A model for osmotropotactic orientation (I)

A model for osmotropotactic orientation (I)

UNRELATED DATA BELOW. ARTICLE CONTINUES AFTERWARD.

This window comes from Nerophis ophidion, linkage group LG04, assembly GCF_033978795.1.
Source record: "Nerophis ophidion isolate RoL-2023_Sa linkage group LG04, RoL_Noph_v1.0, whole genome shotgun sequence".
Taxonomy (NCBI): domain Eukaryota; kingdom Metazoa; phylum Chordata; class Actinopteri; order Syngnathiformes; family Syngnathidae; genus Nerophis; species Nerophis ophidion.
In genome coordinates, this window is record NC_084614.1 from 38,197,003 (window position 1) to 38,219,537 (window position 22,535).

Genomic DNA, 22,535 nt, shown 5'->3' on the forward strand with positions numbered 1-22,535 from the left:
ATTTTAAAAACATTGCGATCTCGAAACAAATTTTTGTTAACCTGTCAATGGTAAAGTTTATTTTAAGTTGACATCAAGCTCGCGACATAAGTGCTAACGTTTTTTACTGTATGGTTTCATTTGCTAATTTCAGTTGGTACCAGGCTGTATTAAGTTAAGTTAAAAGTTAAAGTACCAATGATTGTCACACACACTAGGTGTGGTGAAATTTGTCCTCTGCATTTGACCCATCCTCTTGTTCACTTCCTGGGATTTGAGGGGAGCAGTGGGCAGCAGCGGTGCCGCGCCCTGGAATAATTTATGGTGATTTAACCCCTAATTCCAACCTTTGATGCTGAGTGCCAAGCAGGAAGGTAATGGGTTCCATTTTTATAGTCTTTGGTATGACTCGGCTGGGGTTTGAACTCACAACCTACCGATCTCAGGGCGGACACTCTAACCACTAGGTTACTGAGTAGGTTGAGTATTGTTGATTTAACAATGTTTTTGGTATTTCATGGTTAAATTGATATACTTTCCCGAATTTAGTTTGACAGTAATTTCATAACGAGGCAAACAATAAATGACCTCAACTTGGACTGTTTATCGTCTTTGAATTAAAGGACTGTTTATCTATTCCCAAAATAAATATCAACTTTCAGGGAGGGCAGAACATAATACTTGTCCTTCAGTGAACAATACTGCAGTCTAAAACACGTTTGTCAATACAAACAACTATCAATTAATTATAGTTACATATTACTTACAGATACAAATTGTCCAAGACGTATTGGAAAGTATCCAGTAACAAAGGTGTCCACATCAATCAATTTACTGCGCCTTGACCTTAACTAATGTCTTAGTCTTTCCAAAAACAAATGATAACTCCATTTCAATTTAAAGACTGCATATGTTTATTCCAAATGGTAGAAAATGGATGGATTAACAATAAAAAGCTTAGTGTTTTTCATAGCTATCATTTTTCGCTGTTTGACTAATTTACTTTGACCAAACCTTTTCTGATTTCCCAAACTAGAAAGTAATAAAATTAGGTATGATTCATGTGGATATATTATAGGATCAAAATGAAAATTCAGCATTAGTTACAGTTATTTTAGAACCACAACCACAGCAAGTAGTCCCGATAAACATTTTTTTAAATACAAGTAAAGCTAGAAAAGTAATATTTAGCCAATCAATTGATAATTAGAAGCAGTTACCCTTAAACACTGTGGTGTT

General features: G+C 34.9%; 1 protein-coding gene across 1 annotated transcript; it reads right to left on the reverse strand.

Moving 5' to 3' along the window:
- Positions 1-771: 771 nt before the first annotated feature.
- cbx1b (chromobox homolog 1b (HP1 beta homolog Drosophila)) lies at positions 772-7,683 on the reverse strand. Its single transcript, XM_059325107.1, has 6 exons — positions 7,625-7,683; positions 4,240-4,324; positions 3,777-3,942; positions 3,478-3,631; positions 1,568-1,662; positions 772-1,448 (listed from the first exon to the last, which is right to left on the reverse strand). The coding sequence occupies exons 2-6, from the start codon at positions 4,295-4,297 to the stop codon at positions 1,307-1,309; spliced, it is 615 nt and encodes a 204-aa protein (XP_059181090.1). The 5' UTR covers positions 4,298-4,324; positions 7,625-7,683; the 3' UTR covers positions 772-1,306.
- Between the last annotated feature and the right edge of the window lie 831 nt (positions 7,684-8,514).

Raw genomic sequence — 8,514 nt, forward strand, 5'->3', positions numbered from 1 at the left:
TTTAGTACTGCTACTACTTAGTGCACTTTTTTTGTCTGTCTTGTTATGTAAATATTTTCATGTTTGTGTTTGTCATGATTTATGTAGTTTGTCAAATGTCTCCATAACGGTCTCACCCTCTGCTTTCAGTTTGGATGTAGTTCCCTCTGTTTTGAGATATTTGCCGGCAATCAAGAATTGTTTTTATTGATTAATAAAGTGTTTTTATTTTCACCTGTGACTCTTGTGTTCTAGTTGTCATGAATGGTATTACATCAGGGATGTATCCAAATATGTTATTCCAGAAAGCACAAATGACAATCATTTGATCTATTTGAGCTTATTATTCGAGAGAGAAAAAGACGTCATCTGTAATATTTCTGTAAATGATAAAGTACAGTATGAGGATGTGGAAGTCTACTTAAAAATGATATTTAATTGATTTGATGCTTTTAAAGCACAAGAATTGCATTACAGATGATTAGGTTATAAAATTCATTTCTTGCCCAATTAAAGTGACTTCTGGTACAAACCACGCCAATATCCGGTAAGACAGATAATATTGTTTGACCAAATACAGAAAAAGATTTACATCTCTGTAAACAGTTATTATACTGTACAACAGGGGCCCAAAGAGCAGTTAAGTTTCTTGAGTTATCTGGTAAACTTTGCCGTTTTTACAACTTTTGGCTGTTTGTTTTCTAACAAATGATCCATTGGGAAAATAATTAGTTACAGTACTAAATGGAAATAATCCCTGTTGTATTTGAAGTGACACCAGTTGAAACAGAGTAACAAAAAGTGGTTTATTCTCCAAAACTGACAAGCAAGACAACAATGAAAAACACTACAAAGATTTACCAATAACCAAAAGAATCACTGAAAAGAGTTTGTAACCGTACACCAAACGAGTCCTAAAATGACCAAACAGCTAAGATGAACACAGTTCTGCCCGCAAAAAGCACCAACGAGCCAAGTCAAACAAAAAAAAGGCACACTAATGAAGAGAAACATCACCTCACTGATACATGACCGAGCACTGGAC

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  J. theor. Biol. (1992) 158, 359-393 A Model for Osmotropotactie Orientation (I) V. CALENBUHR AND J.-L. DENEUBOURG Service de Chimie-Physique : Unit of Theoretical Behavioural Ecology, C.P. 231, Universit~ Libre de Bruxelles, B-1050 Bruxelles (Received on 9 October 1991, Accepted in revised form on 30 April 1992) A phenomenological model for osmotropotactic behaviour in ants and termites is presented. The model concentrates on the physical chemistry of scent trails and the dynamics between a chemical stimulus and the behavioural response at the level of the individual using a non-linear perception-response function. The model reproduces experimental data and shows that a flexible response, saturation at the level of perception and a certain amount of noise are necessary to obtain trail following. The comparison between theoretical and experimental results reveals what factors are important in general for orientation on scent trails. The same model also describes orientation towards point sources. Various examples for collective patterns, which are based on trail following or aggregation, are known in ants and termites. These patterns emerge from the integration of individual behaviour taking into account interactions between the individuals. The model presented can be used for a group of equally equipped individuals and serves thus as a starting point for the description of complex behaviour. 1. Introduction Numerous invertebrate species use chemical trails to communicate between group or society members. A moving animal lays a 'chemical line' which is followed by conspecifics. This has been shown in molluscs (Chelazzi et al., 1989) and in caterpil- lars (Fitzgerald & Peterson, 1988). Furthermore, quite similar phenomena can be found even at the cellular level (Reichenbach, 1986; Pfistner, 1990; Stevens, 1990). The classical examples of trail laying and trail following--to which this paper is devoted--are given, however, by ants and termites (Leuthold, 1975). They use chemi- cal communication extensively. At the individual level the trail is a means of orienta- tion for the individuals. The integration of individual behaviour in turn leads to patterns of organization on a larger scale. These patterns can occur in the spatial as well as in the temporal domain. Examples are the 'foraging columns' observed in ants and termites (Schneirla, 1940; Jander & Daumer, 1974; Topoff, 1980), collective decisions when faced with the problem of choosing between different food sources or alternative paths (Pasteels et al., 1987a, b; Goss et al., 1989; Beckers et aL, 1990; Beckers et al., in press), interconnection of a set of nests (Aron et al., 1990) and different recruitment strategies (Wilson, 1971; H611dobler & Wilson, 1990). Work on chemical trail communication so far has concentrated mostly on the chemical analysis, synthesis or isolation of the pheromones involved and on the 359 0022-5193/92/190359 + 35 $08.00/0 © 1992 Academic Press Limited  360 V. CALENBUHR AND J.-L. DENEUBOURG biological significance of these substances, see for example, Van Vorhis Key et al. (198 l); Evershed (1982); Morgan (1984) and for a review Eder & Rembold (1987), which contains a lot of references of more recent work. From the theoretical point of view we mention Bossert & Wilson (1963) and Wilson et al. (1969), who discussed possible geometries of active spaces and threshold values for the behavioural response. Bossert (1968) investigated the problem of signal shape and propagation from the point of view of information theory and Mankin & Mayer (1983a, b) discussed receptor activity and possible stimulus-response functions in the spirit of psychophysics. Their model was designed to allow for easier prediction of threshold values of sex pheromones with possible applications in pest control. Not much is known, however, concerning the dynamics of the trail which depends on soil type, temperature, humidity, etc and the behavioural response (Hangartner, 1967; Torgerson & Akre, 1970). This response can be regarded as an output of the chemical stimulus, which is determined by these different elements. Despite all these influences the ants are supposed to function, so to speak, more or less in the same way. A series of behavioural responses is thus needed, that is flexible enough to work under strongly changing external conditions. Another point of view that has been overlooked in the past is that many large scale phenomena can possibly be put down to individual behaviour. In this self- organization approach, large scale phenomena emerge from the interactions between a chemical stimulus and the individuals or between the individuals (communication via chemical trails are accordingly a kind of indirect interaction between individuals). From this point of view the dynamics between a chemical stimulus and the behav- ioural response are the starting point for the comprehension of numerous collective phenomena in connection with chemical trails. The aim of the present model for trail following in ants and termites is two-fold. It should provide a simple but adequate description of individual behaviour which can be used both as a tool for the understanding of more complex collective behaviour and also as a tool for facilitating the interpretation of experimental data on trail following. Hangartner (1967) showed that ants of the species Lasiusfuliginosus use at least two orientational mechanisms for trail following: osmotropotaxis, a bisensor simul- taneous mechanism and klinotaxis, a unisensor successive mechanism. Both mecha- nisms can be active at the same time. He could also show that there are situations, where only one of the mechanisms is turned on (for a review see: Schrne, 1984). Leuthold (1975) carried out the same type of experiment in the termite Schedorhino- termes lamanianus and found the same results. It is believed that these mechanisms are the basis for chemo-orientation in ants and termites in general and for trail following in particular (Leuthold, 1975). In osmotropotaxis it is assumed that the animal perceives the concentration of a pheromone with both antennae and computes the concentration difference. The animal then changes direction towards the higher concentration. Klinotaxis (which is based on a unisensor mechanism) only provides information as to whether a change of direction is necessary, but not as to what direction to choose (Kiihn, 1919; Fraenkel & Gunn, 1940; see Bell & Tobin, 1982, for a more recent discussion on  A MODEL FOR OSMOTROPOTACTIC ORIENTATION (I) 361 chemo-orientation). We are interested in modelling the osmotropotactic component of the animal's orientation, because it is, in contrast to klinotaxis, sufficient for orientation on a chemical trail without requiring supplementary information. There is still a deficit of information concerning the question of how the animals actually react to a chemical stimulus; whether they always change direction by the same angle (all-or-none-behaviour), or else show a more flexible response. It is also not known, how smoothly they can scan the trail and how these questions are related to the physical chemistry of the pheromone (evaporation and diffusion from a trail under different conditions). Further, what are the stochastic properties of the individ- uals and to what degree are these properties due to the chemical stimulus or to a behavioural component? Because of this lack of information a microscopic description, that is a description in neurobiological terms, is almost excluded right from the beginning. On the other hand, in trying to obtain collective patterns emerging from individual behaviour by going through all information processing that is actually performed at the individual level, a phenomenological description seems to be more appropriate. When designing a phenomenological model the question arises, as to "how pheno- menological" the model is supposed to be? How much of the underlying mechanisms are considered and actually built into the model certainly depends on the data avail- able. Further, it is also dependent on the use of the model. Whether it is supposed to be a more or less final description, a kind of "state of the art", or the starting point for a model on a more complex level of organization. It is our aim to devise a model on the level of the individual that can be used (with or without extensions/ modifications) on a higher level of organization in an ensemble of identical individu- als. Therefore, what we want is a simple mapping of an input condition onto an output. As soon as an appropriate mapping has been found, that is one that is compatible with experimental results, it will be taken for granted, no matter what the underlying processes are. Furthermore, the model should be able to allow for modifications to incorporate mechanistic points of view at the individual level if needed and if the necessary data are available. In mathematical models it is possible to test the influence of each parameter separately. It is also possible to test the influence of two different mechanisms (osmotropotaxis and klinotaxis) independently. This has the advantage that hypo- theses based on experimental observations could be tested quantitatively, at least in some cases. In general, however, parameters are coupled in experiment, for example, an animal with a larger span between the antennae might also have longer legs, which corresponds to a larger speed, so that different influences might interfere. This will make quite interesting issues difficult to test. The purpose of the model then is also, besides our aim to develop a simple, realistic basic model for applications in an ensemble of interacting ants, to provide some general insights into what properties are advantageous or disadvantageous for trail following and to provide a setting in which results of (carefully chosen) experiments can be interpreted or which might assist in the design of experiments that are easier to interpret. In section 2 we will present the model and section 3 is devoted to the discussion of some of its general properties in comparison with experimental results. In  362 V. CALENBUHR AND J.-L. DENEUBOURG section 4 we will discuss further the general properties of the model. A comparison of theoretical results and those obtained by experiments designed and carried out to test the models predictions can be found in the second part of this study (Calenbuhr et al., 1992). 2. The Model The model, which can be regarded as a representative of a class of similar models that share common properties, is based on the release of pheromone from an idealized trail and on the behaviour of the individual. A short description of the model and some of its basic properties have already been given elsewhere (Calenbuhr & Deneubourg, 1989, 1990). Since trail following experiments are performed frequently on circular trails, computer simulations were performed for circular and linear trails. 2.1. THE TRAIL EQUATIONS In the experiments, pheromone trails are drawn on filter paper (Van Vorhis Key & Baker, 1982; Pasteels et aL, 1986). The pheromone is adsorbed by the filter paper and released in due course. The conditions met for diffusion are thus continuous release for an infinitely long line source. For an infinitely long line source in a semi-infinite space the diffusion equation has the following solution for instantaneous emission: { r2 } C(r, t) = 2JrDt exp - ~ (1) where r is the radial distance from the trail, Q is the amount of pheromone deposited with units of (g cm-J), D is the diffusion coefficient in (cm 2 sec -~) and t is the diffusion time. The solution of the diffusion equation for a circular line source for instantaneous emission reads as (see Appendix A) C(xp, yp, t) - QRr¢ { 2(irDt)3/2 exp with R2+ 2}/°(z)4Dt (A.1 I) ,2 ., 2.2 ., 2., (,_z2)n I0(z) =1+ ~z +tzz) +[~z)-+...+~ (A.10) (l ) 2 (2 ) ~ (3 ) 2 (n ) 2 where xp and yp denote the cartesian co-ordinates of the antenna and u their radial distance with respect to the centre of the trail with radius R. The argument z of the Bessel function lo(z) is given by .Ru z =--. (A.6) 2Dt  A MODEL FOR OSMOTROPOTACTIC ORIENTATION (I) 363 If we want to take into account continuous emission integration of (1) over the emission time t' yields C(r,t)=I o' M(t')exp{ r2 }dt'. 21rD(t - t') 4D(t - t') (2) After two integrations by substitution and assuming that the pheromone emission rate M(t') is constant (Van Vorhis Key & Baker, 1982), one obtains with C(r, t)= M f~ e-" - --d. (3) 21rDt Jr/ 4,JUfiit u r ~ U = 02 -- (4) 4D(t - t')" The integral is known as an exponential-integral function and has the following solution (Abramowitz & Stegun, 1970) M -:r-~ln--- C(r, t) =~ 4Dt .= i nn J (5) where 7 = Euler's constant. We note that close to the source (a few millimetres) the concentration given by (5) changes by about 20-30% for the duration of the experiment (see Table 1), which is of the order of magnitude of a few minutes (Van Vorhis Key & Baker, 1982). This seems to be a lot at first sight. Considering, however, the fact that ants are able to follow trails that differ by as much as four orders of magnitude in strength (Pasteels et al., 1986) the trail appears to have the same strength for the animal during an experiment. This allows us to approximate the concentration profile near the trail by using the constant-time solution of the diffusion equation for the case of instanta- neous emission in still air for an infinitely long line source in a semi-infinite space, i.e. eqn (1). This approximation has the advantage, that on a short time-scale the dynamics of the evaporation-diffusion process need not be considered, which results in being able to specify the concentration profile by the simple parameter Dt in eqn (1). Although the solutions of the diffusion equation give the pheromone concentration at any point we usually assume that the ants perceive the pheromone on the ground, i.e. at zero-height. 2.2. THE ANTS' BEHAVIOUR.AL EQUATIONS The movement of the animals will be described by a pair of equations of motion embedded in an algorithm. The general notion of osmotropotaxis can be translated